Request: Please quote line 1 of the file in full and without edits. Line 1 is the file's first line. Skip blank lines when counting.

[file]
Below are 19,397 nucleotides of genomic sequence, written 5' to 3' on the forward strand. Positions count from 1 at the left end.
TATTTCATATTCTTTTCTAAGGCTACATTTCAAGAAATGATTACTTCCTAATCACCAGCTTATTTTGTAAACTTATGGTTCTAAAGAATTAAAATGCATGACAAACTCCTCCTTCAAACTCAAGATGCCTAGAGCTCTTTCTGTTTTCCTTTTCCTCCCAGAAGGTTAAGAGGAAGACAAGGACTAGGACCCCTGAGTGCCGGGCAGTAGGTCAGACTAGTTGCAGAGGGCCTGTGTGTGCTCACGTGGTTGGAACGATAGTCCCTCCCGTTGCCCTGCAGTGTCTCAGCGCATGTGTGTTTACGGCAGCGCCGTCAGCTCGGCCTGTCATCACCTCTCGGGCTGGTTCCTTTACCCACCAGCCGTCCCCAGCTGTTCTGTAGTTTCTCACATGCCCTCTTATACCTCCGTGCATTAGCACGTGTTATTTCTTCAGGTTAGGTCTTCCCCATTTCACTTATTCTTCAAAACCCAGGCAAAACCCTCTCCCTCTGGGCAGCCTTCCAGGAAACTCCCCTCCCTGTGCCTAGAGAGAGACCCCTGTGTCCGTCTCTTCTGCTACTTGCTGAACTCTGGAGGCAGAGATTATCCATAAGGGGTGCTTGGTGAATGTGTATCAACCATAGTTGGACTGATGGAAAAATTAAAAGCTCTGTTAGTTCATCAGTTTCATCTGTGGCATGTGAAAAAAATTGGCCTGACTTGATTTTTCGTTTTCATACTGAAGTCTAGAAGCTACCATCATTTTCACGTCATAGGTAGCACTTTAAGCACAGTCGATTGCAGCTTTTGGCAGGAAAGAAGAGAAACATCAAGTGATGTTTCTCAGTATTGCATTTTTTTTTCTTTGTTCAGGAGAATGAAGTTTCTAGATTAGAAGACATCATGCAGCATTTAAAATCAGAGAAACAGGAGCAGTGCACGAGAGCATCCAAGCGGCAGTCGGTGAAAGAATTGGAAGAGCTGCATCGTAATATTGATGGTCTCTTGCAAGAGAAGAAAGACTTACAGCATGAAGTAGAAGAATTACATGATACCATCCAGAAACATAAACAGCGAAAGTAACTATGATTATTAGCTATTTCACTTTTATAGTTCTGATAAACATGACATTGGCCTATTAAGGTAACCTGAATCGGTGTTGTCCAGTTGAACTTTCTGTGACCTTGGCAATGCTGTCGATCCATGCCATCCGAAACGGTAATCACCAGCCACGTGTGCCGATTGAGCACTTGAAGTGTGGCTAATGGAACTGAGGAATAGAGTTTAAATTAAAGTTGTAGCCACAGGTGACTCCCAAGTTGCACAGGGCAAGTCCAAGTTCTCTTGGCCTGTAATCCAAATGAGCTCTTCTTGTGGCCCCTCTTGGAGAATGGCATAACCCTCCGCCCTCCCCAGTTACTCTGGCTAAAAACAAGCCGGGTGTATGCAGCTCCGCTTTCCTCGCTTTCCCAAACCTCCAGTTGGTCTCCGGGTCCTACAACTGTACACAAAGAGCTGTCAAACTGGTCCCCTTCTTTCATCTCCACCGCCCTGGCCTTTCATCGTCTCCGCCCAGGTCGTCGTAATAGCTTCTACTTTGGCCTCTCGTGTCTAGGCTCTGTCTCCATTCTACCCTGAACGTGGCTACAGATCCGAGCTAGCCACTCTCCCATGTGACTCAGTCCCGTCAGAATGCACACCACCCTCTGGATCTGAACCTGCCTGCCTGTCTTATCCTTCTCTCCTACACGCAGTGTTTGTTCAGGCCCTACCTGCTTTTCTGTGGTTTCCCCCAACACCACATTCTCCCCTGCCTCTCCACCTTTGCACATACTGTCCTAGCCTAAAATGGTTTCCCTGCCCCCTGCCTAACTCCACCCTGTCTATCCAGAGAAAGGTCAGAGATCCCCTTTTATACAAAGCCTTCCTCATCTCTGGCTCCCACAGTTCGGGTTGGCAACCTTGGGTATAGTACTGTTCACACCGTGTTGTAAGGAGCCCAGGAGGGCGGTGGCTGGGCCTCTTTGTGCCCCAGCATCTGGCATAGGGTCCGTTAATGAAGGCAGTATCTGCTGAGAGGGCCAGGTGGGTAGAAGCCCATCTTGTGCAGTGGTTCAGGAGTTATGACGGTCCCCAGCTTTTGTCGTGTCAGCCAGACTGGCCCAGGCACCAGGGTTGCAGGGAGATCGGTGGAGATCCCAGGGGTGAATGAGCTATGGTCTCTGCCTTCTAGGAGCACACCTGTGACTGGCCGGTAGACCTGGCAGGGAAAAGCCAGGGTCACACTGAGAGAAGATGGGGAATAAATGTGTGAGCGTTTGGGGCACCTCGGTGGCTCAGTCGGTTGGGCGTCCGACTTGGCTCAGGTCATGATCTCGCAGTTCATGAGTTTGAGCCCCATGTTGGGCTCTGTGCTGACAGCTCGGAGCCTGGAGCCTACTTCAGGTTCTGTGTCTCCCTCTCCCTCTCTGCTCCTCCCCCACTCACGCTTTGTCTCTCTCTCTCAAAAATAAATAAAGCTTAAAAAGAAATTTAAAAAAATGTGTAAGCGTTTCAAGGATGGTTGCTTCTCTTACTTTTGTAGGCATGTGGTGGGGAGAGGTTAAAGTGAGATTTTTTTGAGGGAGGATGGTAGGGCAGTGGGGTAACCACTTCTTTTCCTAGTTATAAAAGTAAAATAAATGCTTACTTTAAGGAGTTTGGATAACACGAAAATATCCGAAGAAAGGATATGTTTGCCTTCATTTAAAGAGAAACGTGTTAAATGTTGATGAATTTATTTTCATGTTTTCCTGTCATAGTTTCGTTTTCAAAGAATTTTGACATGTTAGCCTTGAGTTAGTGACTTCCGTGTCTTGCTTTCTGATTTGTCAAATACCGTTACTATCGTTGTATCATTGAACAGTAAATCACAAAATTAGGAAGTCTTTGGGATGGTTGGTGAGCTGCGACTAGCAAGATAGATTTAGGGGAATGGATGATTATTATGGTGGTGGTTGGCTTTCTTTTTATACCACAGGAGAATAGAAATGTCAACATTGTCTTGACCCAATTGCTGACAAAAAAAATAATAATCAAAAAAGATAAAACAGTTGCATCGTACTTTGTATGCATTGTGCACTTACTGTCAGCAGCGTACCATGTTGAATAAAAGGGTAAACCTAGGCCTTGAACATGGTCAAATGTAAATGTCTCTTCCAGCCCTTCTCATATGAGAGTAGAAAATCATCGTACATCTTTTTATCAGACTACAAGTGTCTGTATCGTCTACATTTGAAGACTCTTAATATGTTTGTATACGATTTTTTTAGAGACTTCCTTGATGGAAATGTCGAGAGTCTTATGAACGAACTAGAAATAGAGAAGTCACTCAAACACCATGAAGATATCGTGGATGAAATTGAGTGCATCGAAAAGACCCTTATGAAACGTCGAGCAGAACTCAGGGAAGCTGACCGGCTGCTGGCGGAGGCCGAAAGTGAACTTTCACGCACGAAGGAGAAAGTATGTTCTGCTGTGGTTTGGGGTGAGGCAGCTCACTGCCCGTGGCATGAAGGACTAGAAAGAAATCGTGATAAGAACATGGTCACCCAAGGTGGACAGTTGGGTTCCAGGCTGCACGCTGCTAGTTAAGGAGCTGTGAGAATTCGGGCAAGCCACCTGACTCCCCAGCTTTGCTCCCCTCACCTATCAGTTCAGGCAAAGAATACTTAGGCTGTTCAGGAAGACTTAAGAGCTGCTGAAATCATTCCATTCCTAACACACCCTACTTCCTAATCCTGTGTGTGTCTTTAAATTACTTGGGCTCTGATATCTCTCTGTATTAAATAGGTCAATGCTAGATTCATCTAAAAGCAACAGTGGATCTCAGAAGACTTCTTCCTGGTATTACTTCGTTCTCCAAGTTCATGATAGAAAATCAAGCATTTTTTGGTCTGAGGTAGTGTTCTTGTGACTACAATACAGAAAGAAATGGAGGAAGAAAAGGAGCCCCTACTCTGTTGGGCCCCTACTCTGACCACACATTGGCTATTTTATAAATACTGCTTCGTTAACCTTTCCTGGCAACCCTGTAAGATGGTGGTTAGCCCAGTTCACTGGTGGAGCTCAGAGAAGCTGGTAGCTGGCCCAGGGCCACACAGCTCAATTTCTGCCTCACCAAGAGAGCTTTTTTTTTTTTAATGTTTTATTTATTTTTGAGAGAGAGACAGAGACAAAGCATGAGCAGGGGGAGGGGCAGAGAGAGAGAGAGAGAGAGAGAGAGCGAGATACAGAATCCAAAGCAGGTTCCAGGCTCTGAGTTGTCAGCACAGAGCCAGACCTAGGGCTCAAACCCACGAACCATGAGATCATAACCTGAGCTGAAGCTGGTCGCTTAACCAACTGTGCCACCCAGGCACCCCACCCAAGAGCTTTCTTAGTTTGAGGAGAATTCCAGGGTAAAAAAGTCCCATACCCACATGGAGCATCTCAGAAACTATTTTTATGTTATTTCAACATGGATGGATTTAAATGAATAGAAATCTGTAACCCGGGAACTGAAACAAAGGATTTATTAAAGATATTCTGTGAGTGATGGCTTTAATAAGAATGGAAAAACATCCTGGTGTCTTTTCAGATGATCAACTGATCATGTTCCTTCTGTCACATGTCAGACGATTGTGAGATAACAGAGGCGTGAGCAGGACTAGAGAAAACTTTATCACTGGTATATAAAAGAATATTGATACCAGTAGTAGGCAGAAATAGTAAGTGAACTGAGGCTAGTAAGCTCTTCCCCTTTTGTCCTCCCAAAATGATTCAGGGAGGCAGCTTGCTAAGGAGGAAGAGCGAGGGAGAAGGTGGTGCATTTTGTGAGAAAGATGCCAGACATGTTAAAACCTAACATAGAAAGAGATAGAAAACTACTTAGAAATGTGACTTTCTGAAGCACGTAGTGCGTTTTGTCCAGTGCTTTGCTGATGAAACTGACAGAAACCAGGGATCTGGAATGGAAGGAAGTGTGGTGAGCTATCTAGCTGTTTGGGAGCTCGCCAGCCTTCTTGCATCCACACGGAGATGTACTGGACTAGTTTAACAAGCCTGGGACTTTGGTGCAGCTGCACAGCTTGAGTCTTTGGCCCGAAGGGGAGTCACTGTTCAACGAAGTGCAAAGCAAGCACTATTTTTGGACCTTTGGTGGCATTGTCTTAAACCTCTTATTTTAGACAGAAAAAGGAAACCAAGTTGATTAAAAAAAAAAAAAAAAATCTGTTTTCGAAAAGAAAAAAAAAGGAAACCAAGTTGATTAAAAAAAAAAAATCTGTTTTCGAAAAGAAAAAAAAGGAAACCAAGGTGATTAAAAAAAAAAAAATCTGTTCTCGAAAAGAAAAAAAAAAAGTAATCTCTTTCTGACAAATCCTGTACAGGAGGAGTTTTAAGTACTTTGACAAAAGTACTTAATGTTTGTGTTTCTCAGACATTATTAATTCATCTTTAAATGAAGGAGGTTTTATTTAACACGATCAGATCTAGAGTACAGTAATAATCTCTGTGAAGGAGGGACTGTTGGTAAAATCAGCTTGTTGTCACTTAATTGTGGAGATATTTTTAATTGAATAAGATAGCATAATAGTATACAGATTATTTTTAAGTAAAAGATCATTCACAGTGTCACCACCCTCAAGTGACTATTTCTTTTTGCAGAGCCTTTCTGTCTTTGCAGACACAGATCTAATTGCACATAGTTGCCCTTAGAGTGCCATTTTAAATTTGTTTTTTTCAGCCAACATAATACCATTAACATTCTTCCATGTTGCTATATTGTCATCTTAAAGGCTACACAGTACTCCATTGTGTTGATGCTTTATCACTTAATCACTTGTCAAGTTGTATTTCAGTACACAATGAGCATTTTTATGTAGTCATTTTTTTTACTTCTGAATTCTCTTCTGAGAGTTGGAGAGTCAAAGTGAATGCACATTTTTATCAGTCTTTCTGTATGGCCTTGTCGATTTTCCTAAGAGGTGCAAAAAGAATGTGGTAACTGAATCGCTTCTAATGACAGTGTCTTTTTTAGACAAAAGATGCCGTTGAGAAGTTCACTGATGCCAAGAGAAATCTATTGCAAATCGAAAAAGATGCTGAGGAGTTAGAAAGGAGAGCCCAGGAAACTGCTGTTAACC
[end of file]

Below are 19,397 nucleotides of genomic sequence, written 5' to 3' on the forward strand. Positions count from 1 at the left end.